- Chapter 1: Systems of Linear Equations
- Chapter 1.1: Introduction to Systems of Linear Equations
- Chapter 1.2: Gaussian Elimination and Gauss-Jordan Elimination
- Chapter 1.3: Applications of Systems of Linear Equations
- Chapter 2: Matrices
- Chapter 2.1: Operations with Matrices
- Chapter 2.2: Properties of Matrix Operations
- Chapter 2.3: The Inverse of a Matrix
- Chapter 2.4: Elementary Matrices
- Chapter 2.5: Applications of Matrix Operations
- Chapter 3: Determinants
- Chapter 3.1: The Determinant of a Matrix
- Chapter 3.2: Evaluation of a Determinant Using Elementary Operations
- Chapter 3.3: Properties of Determinants
- Chapter 3.4: Introduction to Eigenvalues
- Chapter 3.5: Applications of Determinants
- Chapter 4: Vector Spaces
- Chapter 4.1: Vectors in Rn
- Chapter 4.2: Vector Spaces
- Chapter 4.3: Subspaces of Vector Spaces
- Chapter 4.4: Spanning Sets and Linear Independence
- Chapter 4.5: Basis and Dimension
- Chapter 4.6: Rank of a Matrix and Systems of Linear Equations
- Chapter 4.7: Coordinates and Change of Basis
- Chapter 4.8: Applications of Vector Spaces
- Chapter 5: Inner Product Spaces
- Chapter 5.1: Length and Dot Product in Rn
- Chapter 5.2: Inner Product Spaces
- Chapter 5.3: Orthonormal Bases: Gram-Schmidt Process
- Chapter 5.4: Mathematical Models and Least Squares Analysis
- Chapter 5.5: Applications of Inner Product Spaces
- Chapter 6: Linear Transformations
- Chapter 6.1: Introduction to Linear Transformations
- Chapter 6.2: The Kernel and Range of a Linear Transformation
- Chapter 6.3: Matrices for Linear Transformations
- Chapter 6.4: Transition Matrices and Similarity
- Chapter 6.5: Applications of Linear Transformations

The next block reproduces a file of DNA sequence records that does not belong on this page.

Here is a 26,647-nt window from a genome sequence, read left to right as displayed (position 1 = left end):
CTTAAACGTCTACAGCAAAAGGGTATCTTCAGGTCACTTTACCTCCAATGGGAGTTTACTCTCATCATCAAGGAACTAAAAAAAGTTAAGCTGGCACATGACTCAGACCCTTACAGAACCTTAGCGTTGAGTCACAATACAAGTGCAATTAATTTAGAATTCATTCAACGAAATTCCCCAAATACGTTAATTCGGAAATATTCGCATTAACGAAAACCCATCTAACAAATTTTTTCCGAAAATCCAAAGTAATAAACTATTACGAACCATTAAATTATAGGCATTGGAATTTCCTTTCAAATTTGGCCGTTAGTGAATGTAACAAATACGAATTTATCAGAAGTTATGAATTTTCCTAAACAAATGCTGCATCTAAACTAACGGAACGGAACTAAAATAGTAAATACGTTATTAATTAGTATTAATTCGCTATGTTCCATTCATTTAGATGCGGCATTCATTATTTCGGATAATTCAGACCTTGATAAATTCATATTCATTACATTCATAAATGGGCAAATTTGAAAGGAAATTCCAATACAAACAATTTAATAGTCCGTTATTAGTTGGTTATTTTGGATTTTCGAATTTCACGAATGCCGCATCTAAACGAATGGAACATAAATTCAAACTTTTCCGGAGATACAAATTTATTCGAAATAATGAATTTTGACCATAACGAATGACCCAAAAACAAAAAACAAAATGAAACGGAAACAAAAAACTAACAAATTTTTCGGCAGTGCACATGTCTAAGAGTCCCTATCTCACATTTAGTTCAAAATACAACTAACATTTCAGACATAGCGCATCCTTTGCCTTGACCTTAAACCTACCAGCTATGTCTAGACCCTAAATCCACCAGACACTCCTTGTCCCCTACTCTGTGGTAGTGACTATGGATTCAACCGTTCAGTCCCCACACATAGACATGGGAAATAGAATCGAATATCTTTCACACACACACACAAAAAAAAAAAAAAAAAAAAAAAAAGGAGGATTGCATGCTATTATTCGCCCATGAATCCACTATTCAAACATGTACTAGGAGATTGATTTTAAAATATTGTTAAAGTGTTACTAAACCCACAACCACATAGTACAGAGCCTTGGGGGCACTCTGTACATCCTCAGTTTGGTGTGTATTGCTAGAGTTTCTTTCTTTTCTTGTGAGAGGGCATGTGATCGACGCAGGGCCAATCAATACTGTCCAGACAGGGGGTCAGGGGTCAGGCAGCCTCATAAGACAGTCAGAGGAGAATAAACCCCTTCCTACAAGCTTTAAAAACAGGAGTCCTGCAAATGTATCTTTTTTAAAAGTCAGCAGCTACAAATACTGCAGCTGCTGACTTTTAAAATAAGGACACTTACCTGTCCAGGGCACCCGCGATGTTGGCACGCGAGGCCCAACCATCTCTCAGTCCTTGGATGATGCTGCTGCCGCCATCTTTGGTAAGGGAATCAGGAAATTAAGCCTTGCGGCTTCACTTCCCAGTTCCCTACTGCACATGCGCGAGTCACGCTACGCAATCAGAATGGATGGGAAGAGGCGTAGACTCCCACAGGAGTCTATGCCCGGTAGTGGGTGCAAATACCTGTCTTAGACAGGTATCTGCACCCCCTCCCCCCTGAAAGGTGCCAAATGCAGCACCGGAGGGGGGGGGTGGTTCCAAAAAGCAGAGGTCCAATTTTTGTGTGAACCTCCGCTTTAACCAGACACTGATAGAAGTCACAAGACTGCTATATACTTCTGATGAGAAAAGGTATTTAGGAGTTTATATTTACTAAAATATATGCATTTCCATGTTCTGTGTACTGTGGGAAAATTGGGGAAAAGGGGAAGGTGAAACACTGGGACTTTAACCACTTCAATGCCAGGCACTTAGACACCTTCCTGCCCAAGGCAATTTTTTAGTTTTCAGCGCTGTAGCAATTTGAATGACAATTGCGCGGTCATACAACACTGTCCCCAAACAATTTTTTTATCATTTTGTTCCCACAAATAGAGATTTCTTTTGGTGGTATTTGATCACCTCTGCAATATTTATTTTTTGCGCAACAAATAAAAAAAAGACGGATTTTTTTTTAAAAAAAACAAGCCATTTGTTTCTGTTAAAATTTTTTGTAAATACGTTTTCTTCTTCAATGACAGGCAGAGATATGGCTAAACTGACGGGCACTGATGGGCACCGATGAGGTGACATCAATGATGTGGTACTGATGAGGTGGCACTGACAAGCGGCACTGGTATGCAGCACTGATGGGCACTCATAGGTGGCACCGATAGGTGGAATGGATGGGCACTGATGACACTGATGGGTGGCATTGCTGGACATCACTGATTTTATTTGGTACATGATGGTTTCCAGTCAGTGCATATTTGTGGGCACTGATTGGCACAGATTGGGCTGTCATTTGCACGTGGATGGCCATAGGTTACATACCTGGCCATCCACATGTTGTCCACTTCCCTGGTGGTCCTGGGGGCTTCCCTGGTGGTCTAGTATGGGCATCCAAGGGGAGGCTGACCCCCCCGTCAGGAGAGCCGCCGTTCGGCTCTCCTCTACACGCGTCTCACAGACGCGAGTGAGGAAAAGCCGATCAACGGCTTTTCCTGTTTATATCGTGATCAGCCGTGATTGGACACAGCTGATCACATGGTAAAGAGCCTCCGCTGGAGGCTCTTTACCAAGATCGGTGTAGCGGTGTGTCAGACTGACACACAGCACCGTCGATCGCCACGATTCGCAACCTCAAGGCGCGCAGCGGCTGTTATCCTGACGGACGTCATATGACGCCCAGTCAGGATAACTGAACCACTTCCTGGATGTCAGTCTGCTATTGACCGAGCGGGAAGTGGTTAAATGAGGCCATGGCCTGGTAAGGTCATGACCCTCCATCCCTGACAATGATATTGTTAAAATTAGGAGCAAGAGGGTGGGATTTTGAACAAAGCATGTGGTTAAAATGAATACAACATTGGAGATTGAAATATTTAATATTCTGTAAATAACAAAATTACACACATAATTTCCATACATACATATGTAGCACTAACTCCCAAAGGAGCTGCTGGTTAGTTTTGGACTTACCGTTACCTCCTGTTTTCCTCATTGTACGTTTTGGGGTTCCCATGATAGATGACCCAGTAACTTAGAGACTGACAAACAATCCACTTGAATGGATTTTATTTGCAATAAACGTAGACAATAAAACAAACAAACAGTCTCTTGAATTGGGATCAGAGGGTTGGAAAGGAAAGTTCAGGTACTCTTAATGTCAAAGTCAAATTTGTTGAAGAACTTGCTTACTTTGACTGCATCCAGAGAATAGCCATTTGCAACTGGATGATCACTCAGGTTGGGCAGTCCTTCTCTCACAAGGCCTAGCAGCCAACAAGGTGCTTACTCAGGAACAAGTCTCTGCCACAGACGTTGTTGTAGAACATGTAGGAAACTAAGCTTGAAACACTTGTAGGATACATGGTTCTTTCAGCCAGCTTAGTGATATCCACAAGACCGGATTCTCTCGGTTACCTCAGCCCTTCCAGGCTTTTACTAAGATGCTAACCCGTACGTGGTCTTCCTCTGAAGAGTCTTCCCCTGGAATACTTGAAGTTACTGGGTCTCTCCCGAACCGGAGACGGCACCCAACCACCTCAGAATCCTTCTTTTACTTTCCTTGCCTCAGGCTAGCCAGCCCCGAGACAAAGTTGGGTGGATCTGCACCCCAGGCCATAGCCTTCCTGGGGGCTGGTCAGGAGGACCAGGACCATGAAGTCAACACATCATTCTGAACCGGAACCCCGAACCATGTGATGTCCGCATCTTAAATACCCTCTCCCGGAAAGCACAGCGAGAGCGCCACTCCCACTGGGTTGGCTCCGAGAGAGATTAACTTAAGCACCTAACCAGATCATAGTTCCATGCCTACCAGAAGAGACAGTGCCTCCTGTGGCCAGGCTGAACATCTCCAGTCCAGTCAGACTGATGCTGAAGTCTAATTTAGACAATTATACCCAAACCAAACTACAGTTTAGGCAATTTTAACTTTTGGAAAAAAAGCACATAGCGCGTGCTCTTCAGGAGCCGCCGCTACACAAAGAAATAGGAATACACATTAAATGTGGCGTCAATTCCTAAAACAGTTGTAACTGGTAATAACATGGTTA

- Chapter 7: Eigenvalues and Eigenvectors
- Chapter 7.1: Eigenvalues and Eigenvectors
- Chapter 7.2: Diagonalization
- Chapter 7.3: Symmetric Matrices and Orthogonal Diagonalization
- Chapter 7.4: Applications of Eigenvalues and Eigenvectors
- Chapter Appendix: Mathematical Induction and Other Forms of Proofs
Elementary Linear Algebra 6th Edition - Solutions by Chapter
Full solutions for Elementary Linear Algebra | 6th Edition
Upper triangular systems are solved in reverse order Xn to Xl.
Circulant matrix C.
Constant diagonals wrap around as in cyclic shift S. Every circulant is Col + CIS + ... + Cn_lSn - l . Cx = convolution c * x. Eigenvectors in F.
z = a - ib for any complex number z = a + ib. Then zz = Iz12.
Diagonal matrix D.
dij = 0 if i #- j. Block-diagonal: zero outside square blocks Du.
Dimension of vector space
dim(V) = number of vectors in any basis for V.
A sequence of row operations that reduces A to an upper triangular U or to the reduced form R = rref(A). Then A = LU with multipliers eO in L, or P A = L U with row exchanges in P, or E A = R with an invertible E.
Incidence matrix of a directed graph.
The m by n edge-node incidence matrix has a row for each edge (node i to node j), with entries -1 and 1 in columns i and j .
= Xl (column 1) + ... + xn(column n) = combination of columns.
Nilpotent matrix N.
Some power of N is the zero matrix, N k = o. The only eigenvalue is A = 0 (repeated n times). Examples: triangular matrices with zero diagonal.
If N NT = NT N, then N has orthonormal (complex) eigenvectors.
Nullspace matrix N.
The columns of N are the n - r special solutions to As = O.
Outer product uv T
= column times row = rank one matrix.
Ps = pascal(n) = the symmetric matrix with binomial entries (i1~;2). Ps = PL Pu all contain Pascal's triangle with det = 1 (see Pascal in the index).
Pivot columns of A.
Columns that contain pivots after row reduction. These are not combinations of earlier columns. The pivot columns are a basis for the column space.
Projection matrix P onto subspace S.
Projection p = P b is the closest point to b in S, error e = b - Pb is perpendicularto S. p 2 = P = pT, eigenvalues are 1 or 0, eigenvectors are in S or S...L. If columns of A = basis for S then P = A (AT A) -1 AT.
Similar matrices A and B.
Every B = M-I AM has the same eigenvalues as A.
Singular Value Decomposition
(SVD) A = U:E VT = (orthogonal) ( diag)( orthogonal) First r columns of U and V are orthonormal bases of C (A) and C (AT), AVi = O'iUi with singular value O'i > O. Last columns are orthonormal bases of nullspaces.
Unitary matrix UH = U T = U-I.
Orthonormal columns (complex analog of Q).
v + w = (VI + WI, ... , Vn + Wn ) = diagonal of parallelogram.
Volume of box.
The rows (or the columns) of A generate a box with volume I det(A) I.